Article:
Religious Freedom Faces 'Serious And Sustained Assault' Around The World
AUDIE CORNISH, HOST:
When we hear about religious freedom in the U.S. today, we may think about a baker who doesn't want to make a wedding cake for a same-sex couple. But in other countries, religious freedom can be a matter of life or death. The U.S. Commission on International Religious Freedom underscored that today.
It highlighted what it called a serious and sustained assault on religious people across the globe from attacks on Muslims in Myanmar, also known as Burma, to the rise of anti-Semitism in Europe. NPR's Tom Gjelten reports.
TOM GJELTEN, BYLINE: Religious intolerance and violent conflict over religious differences are age-old phenomena, but the commission says the global situation deteriorated in 2015. Professor Robert George of Princeton is the commission chairman.
ROBERT GEORGE: At best, in most of the countries we cover, religious freedom conditions have failed to improve. At worst, they've spiraled downward.
GJELTEN: The examples are sadly abundant - not only Boko Haram and ISIS attacking all groups that don't buy their extreme version of Islam. Tajikistan is suppressing all religious activity not under the government's direct control. In Burma, George says non-Buddhist groups, particularly the Rohingya Muslims, face brutal discrimination - likewise, Christians in Saudi Arabia.
GEORGE: Pilipino guest workers, for example, many of whom are Catholic - they would like to have churches to worship in. And yet the Saudi regime doesn't permit the building of churches. It won't even permit the public presence of Bibles.
GJELTEN: Saudi society for decades has been intolerant of non-Muslims. In some countries, governments have been too weak or cowardly to enforce their own laws against religious persecution. In those cases, it's less a problem of deep religious differences than of weak institutions. In some countries, religious freedom may depend on which party is in power. The Commission's very hard on India, now governed by Hindu nationalists known as the BJP. George says the Indian government has failed to protect Muslims and Christian minorities.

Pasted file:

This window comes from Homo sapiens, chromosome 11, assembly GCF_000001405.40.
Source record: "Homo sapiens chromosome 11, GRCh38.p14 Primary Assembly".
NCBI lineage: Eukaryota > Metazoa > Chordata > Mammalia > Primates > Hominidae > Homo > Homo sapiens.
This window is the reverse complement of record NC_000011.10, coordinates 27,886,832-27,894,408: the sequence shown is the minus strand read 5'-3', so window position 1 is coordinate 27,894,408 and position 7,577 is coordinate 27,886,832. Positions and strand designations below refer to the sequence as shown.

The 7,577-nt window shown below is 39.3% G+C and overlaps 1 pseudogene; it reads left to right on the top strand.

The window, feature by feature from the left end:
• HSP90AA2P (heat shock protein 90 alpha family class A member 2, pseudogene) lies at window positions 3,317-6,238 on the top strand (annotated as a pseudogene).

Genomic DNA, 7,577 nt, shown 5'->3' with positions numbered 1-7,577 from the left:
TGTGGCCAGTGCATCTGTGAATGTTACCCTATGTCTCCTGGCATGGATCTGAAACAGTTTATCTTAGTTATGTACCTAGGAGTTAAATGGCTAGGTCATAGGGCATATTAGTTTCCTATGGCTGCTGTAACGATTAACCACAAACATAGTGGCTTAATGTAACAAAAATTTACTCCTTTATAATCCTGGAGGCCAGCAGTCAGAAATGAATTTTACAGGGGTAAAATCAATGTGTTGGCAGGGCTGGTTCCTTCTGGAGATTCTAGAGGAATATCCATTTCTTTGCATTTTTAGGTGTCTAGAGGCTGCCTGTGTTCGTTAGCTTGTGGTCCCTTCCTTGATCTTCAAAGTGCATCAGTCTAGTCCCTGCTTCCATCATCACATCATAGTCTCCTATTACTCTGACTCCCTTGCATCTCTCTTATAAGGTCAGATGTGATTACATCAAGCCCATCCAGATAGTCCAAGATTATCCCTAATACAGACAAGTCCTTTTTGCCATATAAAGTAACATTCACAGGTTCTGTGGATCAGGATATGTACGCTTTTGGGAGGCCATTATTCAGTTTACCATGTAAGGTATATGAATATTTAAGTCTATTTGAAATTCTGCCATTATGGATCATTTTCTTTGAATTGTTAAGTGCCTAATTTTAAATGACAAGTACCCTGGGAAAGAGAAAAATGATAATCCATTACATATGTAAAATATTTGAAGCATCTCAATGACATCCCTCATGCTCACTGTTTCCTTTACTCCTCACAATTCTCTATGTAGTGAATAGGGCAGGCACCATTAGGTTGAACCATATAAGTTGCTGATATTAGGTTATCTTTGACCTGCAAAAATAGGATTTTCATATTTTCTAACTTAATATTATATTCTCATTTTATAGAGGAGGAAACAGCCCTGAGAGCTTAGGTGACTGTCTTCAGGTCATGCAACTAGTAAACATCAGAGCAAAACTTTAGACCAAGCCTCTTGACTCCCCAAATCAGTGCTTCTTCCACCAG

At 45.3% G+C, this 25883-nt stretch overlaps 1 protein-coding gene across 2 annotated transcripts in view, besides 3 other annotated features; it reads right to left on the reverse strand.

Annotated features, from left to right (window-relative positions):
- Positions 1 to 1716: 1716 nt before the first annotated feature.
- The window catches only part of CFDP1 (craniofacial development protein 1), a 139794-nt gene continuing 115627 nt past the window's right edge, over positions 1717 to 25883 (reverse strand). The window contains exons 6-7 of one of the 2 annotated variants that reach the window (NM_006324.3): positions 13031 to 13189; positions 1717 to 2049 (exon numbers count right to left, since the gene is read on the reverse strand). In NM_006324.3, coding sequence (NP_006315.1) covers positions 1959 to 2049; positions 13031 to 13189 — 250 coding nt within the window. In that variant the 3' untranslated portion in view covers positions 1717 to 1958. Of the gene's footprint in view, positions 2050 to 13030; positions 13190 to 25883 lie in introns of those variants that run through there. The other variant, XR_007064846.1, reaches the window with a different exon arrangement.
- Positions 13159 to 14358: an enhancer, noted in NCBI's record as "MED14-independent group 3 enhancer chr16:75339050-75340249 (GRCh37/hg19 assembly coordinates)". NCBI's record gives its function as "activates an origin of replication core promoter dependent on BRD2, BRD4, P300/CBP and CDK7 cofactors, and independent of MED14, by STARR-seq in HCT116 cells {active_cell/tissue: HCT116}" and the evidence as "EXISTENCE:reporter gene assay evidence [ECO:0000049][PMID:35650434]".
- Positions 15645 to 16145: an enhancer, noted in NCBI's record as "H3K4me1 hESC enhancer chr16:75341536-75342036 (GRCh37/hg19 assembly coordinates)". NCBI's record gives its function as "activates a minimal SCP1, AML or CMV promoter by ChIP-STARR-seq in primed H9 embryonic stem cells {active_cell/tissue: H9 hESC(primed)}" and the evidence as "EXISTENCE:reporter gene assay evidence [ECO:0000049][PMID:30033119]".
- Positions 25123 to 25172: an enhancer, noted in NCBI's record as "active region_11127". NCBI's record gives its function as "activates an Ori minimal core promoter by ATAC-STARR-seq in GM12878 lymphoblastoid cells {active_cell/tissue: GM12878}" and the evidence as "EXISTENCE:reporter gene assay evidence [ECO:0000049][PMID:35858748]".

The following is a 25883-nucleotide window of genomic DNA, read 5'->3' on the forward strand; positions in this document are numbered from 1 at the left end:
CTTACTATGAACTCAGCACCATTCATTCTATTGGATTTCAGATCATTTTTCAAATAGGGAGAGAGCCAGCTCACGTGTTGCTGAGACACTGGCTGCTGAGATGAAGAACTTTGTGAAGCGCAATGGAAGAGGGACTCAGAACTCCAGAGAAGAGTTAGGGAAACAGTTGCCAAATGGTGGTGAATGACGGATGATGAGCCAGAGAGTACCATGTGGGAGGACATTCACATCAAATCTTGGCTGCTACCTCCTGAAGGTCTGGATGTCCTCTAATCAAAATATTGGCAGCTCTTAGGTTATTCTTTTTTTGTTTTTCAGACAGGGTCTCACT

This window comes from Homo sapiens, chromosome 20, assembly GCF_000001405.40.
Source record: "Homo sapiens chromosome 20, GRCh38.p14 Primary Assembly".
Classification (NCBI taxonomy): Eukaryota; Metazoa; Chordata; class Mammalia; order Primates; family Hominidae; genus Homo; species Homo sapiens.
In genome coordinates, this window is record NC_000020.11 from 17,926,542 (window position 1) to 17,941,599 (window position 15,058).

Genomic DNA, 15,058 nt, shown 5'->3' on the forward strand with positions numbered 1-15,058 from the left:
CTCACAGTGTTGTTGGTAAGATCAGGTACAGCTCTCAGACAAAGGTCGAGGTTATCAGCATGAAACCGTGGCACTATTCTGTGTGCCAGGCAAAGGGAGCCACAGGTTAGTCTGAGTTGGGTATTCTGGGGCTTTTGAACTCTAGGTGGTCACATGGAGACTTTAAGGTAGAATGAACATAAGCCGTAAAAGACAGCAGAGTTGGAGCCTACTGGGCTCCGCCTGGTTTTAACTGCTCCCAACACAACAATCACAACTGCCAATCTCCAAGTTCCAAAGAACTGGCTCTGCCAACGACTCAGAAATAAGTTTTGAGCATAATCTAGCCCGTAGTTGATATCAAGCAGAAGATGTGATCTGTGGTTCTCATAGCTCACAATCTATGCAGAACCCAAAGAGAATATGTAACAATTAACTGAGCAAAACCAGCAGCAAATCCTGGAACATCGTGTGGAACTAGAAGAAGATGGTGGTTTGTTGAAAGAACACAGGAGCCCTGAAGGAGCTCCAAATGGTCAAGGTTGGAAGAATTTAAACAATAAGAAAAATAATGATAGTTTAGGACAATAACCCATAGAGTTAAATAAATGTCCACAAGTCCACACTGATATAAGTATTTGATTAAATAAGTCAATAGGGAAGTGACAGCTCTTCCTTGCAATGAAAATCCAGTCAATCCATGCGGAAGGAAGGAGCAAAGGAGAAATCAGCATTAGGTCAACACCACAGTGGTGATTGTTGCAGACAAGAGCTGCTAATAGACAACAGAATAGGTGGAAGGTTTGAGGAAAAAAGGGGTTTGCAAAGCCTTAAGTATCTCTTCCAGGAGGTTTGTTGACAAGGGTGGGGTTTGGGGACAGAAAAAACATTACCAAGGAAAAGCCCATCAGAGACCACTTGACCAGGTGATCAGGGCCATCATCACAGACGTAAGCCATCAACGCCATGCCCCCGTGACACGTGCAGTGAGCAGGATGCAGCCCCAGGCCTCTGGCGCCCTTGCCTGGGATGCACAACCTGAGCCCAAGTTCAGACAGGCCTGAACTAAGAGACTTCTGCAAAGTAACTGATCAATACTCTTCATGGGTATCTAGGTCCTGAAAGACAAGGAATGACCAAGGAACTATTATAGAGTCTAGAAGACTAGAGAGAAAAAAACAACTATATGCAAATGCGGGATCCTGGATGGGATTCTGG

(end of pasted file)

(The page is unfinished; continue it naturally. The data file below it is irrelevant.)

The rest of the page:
GEORGE: Christians of various traditions within Christianity have reported numerous increased incidents of harassment and attack in the last year. And they, too, attribute these to Hindu nationalist groups sometimes with the BJP's tacit support.
GJELTEN: Religious persecution is primarily a human rights issue, but Secretary of State John Kerry speaking last week in Texas also made the point that it may lead the terrorist violence.
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JOHN KERRY: It tends to force legitimate religious and political activities underground, and it fills many within an anger that makes them far more susceptible to terrorist recruiters.
GJELTEN: The Commission on International Religious Freedom is prohibited from commenting on the United States, but its report does have implications for American readers. The Commission makes clear it does not see Islam itself as a problem. That challenges some of the anti-Muslim rhetoric that has surfaced in the current political debate.
And the examples of brutal religious persecution in other countries put into perspective some of the religious liberty complaints in this country - for example, about the right to oppose same-sex marriages or, for that matter, in France, where they may center on what Muslims can wear. Again, Robert George...
GEORGE: We don't pretend that forbidding someone from wearing the religious headscarf in a public school is on a par with ISIL cutting off people's heads in Syria or Iraq (laughter) - of course not.
GJELTEN: And yet, he says, it is important to stand up for religious freedom wherever it is threatened. Tom Gjelten, NPR News, Washington. Transcript provided by NPR, Copyright NPR.